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  1. null (Ed.)
  2. The speed and uncertainty of environmental change in the Anthropocene challenge the capacity of coevolving social–ecological–technological systems (SETs) to adapt or transform to these changes. Formal government and legal structures further constrain the adaptive capacity of our SETs. However, new, self-organized forms of adaptive governance are emerging at multiple scales in natural resource-based SETs. Adaptive governance involves the private and public sectors as well as formal and informal institutions, self-organized to fill governance gaps in the traditional roles of states. While new governance forms are emerging, they are not yet doing so rapidly enough to match the pace of environmental change. Furthermore, they do not yet possess the legitimacy or capacity needed to address disparities between the winners and losers from change. These emergent forms of adaptive governance appear to be particularly effective in managing complexity. We explore governance and SETs as coevolving complex systems, focusing on legal systems to understand the potential pathways and obstacles to equitable adaptation. We explore how governments may facilitate the emergence of adaptive governance and promote legitimacy in both the process of governance despite the involvement of nonstate actors, and its adherence to democratic values of equity and justice. To manage the contextual naturemore »of the results of change in complex systems, we propose the establishment of long-term study initiatives for the coproduction of knowledge, to accelerate learning and synergize interactions between science and governance and to foster public science and epistemic communities dedicated to navigating transitions to more just, sustainable, and resilient futures.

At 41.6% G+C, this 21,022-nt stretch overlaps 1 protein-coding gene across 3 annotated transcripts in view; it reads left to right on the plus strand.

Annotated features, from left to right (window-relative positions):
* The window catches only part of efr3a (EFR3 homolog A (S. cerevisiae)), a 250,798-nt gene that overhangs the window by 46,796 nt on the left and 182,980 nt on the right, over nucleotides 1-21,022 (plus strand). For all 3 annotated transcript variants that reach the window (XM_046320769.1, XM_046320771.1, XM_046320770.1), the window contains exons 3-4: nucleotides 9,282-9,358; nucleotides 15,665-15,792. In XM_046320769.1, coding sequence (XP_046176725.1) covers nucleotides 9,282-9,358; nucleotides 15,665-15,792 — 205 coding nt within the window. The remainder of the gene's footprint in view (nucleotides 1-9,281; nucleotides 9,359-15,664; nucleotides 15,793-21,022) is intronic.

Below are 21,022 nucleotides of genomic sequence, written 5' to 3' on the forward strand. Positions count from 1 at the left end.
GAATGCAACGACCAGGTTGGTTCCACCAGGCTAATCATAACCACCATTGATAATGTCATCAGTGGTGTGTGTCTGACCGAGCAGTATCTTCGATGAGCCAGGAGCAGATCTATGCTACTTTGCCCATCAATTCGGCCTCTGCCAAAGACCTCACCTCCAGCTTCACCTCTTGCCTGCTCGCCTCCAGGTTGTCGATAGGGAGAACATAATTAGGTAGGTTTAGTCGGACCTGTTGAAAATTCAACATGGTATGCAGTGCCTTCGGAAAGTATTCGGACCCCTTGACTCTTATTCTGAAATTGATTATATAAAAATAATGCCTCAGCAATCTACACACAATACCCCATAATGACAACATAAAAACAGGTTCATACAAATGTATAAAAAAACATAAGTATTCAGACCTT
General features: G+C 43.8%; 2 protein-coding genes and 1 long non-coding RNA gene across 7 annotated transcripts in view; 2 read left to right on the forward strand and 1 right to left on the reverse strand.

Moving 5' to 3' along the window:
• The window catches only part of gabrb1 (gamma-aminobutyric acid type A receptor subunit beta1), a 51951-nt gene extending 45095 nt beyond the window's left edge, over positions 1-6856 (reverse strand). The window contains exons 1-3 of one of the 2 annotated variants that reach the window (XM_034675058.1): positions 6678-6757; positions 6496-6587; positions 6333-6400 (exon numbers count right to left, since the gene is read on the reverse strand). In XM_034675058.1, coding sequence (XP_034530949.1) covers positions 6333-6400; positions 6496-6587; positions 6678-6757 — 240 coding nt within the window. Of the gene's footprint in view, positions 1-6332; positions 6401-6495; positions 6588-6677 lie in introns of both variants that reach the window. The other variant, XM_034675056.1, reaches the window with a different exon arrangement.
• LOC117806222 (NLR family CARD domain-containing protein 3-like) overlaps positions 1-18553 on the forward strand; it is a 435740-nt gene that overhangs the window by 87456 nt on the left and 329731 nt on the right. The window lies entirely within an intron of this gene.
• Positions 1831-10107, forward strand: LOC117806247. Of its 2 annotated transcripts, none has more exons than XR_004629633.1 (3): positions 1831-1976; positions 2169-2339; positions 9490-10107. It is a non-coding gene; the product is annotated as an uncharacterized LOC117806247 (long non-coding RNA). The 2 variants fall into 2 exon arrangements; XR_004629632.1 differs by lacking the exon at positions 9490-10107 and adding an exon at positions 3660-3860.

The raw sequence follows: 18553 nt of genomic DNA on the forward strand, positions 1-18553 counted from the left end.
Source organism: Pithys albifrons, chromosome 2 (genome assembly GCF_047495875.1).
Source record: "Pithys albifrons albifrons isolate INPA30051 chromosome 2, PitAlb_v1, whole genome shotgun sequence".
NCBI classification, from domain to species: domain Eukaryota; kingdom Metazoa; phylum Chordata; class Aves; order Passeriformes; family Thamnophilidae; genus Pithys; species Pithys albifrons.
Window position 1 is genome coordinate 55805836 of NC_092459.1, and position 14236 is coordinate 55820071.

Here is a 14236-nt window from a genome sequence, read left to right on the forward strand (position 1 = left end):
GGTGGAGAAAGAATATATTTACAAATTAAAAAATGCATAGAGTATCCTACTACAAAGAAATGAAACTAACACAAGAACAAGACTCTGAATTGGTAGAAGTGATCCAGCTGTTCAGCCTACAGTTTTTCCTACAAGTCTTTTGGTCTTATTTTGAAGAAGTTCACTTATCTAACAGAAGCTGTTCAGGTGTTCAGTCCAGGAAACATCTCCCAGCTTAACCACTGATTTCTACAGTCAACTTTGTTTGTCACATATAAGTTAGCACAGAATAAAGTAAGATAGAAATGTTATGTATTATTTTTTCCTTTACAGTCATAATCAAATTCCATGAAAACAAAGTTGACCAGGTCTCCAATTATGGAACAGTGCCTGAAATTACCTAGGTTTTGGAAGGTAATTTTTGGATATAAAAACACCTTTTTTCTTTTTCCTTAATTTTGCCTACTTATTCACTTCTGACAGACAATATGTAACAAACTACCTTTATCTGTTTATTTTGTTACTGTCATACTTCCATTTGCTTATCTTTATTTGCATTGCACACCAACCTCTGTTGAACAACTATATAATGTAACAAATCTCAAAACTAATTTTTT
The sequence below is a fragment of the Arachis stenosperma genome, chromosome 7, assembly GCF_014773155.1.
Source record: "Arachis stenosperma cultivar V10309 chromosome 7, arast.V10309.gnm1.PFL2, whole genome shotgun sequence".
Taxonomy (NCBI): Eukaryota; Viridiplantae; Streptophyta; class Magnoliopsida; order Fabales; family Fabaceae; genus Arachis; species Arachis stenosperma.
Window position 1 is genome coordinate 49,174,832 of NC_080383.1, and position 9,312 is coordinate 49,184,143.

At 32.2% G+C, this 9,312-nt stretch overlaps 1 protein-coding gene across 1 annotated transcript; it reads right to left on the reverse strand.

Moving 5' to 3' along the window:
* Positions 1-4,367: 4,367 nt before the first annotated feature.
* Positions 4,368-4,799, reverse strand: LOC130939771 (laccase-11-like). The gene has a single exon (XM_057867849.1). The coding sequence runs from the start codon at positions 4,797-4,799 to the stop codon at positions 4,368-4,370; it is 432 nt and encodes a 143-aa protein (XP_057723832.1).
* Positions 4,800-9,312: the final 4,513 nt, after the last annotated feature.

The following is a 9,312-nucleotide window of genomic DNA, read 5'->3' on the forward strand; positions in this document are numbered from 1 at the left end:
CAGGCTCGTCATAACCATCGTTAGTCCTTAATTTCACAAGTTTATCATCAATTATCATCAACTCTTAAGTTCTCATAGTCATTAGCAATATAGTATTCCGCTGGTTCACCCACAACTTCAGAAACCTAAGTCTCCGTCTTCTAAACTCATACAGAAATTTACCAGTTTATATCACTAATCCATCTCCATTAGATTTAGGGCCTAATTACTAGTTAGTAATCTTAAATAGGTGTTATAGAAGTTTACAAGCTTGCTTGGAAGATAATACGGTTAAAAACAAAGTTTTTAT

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  3. Over the past several decades, environmental governance has made substantial progress in addressing environmental change, but emerging environmental problems require new innovations in law, policy, and governance. While expansive legal reform is unlikely to occur soon, there is untapped potential in existing laws to address environmental change, both by leveraging adaptive and transformative capacities within the law itself to enhance social-ecological resilience and by using those laws to allow social-ecological systems to adapt and transform. Legal and policy research to date has largely overlooked this potential, even though it offers a more expedient approach to addressing environmental change than waiting for full-scale environmental law reform. We highlight examples from the United States and the European Union of untapped capacity in existing laws for fostering resilience in social-ecological systems. We show that governments and other governance agents can make substantial advances in addressing environmental change in the short term—without major legal reform—by exploiting those untapped capacities, and we offer principles and strategies to guide such initiatives.